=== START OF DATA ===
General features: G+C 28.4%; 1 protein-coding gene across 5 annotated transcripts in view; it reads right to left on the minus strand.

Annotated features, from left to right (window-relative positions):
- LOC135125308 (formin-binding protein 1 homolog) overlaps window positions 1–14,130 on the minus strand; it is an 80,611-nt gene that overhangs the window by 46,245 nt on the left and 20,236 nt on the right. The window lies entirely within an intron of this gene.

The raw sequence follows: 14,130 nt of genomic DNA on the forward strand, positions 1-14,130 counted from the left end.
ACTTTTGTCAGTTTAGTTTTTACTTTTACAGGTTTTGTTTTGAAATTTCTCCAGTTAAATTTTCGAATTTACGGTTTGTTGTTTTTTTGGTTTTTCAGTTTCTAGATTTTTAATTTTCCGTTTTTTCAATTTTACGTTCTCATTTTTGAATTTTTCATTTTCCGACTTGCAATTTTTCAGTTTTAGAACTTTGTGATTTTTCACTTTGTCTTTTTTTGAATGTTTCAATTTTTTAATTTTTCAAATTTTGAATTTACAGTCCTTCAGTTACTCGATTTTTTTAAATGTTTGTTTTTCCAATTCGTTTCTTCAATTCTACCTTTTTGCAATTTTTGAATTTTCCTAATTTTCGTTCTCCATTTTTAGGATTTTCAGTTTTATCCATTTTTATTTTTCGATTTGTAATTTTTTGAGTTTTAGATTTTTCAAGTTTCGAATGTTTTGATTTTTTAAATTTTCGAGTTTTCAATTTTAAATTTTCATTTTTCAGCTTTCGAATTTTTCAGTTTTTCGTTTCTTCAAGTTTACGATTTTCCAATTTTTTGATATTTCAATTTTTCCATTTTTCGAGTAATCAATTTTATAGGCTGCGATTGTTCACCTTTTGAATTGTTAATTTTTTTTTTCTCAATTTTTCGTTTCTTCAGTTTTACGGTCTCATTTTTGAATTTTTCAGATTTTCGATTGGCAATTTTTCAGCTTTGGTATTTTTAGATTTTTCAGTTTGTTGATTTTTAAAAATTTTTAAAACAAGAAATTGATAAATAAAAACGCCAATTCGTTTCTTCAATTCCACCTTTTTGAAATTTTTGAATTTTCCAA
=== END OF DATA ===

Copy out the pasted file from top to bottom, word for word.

General features: G+C 28.4%; 1 protein-coding gene across 5 annotated transcripts in view; it reads right to left on the minus strand.

Annotated features, from left to right (window-relative positions):
- LOC135125308 (formin-binding protein 1 homolog) overlaps window positions 1–14,130 on the minus strand; it is an 80,611-nt gene that overhangs the window by 46,245 nt on the left and 20,236 nt on the right. The window lies entirely within an intron of this gene.

The raw sequence follows: 14,130 nt of genomic DNA on the forward strand, positions 1-14,130 counted from the left end.
ACTTTTGTCAGTTTAGTTTTTACTTTTACAGGTTTTGTTTTGAAATTTCTCCAGTTAAATTTTCGAATTTACGGTTTGTTGTTTTTTTGGTTTTTCAGTTTCTAGATTTTTAATTTTCCGTTTTTTCAATTTTACGTTCTCATTTTTGAATTTTTCATTTTCCGACTTGCAATTTTTCAGTTTTAGAACTTTGTGATTTTTCACTTTGTCTTTTTTTGAATGTTTCAATTTTTTAATTTTTCAAATTTTGAATTTACAGTCCTTCAGTTACTCGATTTTTTTAAATGTTTGTTTTTCCAATTCGTTTCTTCAATTCTACCTTTTTGCAATTTTTGAATTTTCCTAATTTTCGTTCTCCATTTTTAGGATTTTCAGTTTTATCCATTTTTATTTTTCGATTTGTAATTTTTTGAGTTTTAGATTTTTCAAGTTTCGAATGTTTTGATTTTTTAAATTTTCGAGTTTTCAATTTTAAATTTTCATTTTTCAGCTTTCGAATTTTTCAGTTTTTCGTTTCTTCAAGTTTACGATTTTCCAATTTTTTGATATTTCAATTTTTCCATTTTTCGAGTAATCAATTTTATAGGCTGCGATTGTTCACCTTTTGAATTGTTAATTTTTTTTTTCTCAATTTTTCGTTTCTTCAGTTTTACGGTCTCATTTTTGAATTTTTCAGATTTTCGATTGGCAATTTTTCAGCTTTGGTATTTTTAGATTTTTCAGTTTGTTGATTTTTAAAAATTTTTAAAACAAGAAATTGATAAATAAAAACGCCAATTCGTTTCTTCAATTCCACCTTTTTGAAATTTTTGAATTTTCCAA